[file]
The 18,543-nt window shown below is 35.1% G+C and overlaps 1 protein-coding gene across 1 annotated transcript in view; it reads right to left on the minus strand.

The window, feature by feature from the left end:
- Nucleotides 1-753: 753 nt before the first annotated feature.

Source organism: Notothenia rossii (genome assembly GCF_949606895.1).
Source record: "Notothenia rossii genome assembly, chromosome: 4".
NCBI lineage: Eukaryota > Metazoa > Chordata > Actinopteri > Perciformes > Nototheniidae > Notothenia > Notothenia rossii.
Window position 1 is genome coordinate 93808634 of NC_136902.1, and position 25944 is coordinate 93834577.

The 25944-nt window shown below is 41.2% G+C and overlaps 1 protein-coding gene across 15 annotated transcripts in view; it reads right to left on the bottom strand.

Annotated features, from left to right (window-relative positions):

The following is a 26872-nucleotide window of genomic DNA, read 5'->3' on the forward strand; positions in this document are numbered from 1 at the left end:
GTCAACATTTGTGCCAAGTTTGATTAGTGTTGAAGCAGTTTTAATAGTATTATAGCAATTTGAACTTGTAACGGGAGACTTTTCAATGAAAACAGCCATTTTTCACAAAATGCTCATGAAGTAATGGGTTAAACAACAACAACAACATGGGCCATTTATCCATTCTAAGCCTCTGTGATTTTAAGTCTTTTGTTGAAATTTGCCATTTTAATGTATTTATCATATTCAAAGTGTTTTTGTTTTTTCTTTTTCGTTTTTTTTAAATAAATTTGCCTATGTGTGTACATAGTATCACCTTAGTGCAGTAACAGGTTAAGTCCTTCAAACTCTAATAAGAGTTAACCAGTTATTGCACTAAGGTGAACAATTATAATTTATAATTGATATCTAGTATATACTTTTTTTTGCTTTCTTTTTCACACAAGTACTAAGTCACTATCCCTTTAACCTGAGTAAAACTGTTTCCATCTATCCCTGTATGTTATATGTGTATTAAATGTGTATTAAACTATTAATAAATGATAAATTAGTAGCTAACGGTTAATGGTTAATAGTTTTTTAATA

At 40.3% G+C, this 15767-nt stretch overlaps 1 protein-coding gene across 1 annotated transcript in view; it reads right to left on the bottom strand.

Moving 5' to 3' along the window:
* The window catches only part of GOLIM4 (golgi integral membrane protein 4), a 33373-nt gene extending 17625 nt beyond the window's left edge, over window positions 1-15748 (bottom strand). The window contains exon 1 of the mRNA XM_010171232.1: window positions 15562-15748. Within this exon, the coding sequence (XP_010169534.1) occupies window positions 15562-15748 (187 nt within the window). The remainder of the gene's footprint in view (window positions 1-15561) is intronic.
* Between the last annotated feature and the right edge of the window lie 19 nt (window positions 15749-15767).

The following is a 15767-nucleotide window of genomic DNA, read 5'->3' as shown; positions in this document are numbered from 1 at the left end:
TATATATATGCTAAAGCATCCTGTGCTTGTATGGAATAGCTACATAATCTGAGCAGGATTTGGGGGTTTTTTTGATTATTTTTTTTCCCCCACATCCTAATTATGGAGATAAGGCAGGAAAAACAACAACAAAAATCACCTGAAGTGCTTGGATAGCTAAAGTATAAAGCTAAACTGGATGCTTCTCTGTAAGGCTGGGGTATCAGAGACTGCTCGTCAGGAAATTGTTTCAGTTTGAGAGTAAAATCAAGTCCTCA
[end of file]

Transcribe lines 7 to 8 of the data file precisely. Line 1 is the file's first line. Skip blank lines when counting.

Window position 1 is genome coordinate 93808634 of NC_136902.1, and position 25944 is coordinate 93834577.

The 25944-nt window shown below is 41.2% G+C and overlaps 1 protein-coding gene across 15 annotated transcripts in view; it reads right to left on the bottom strand.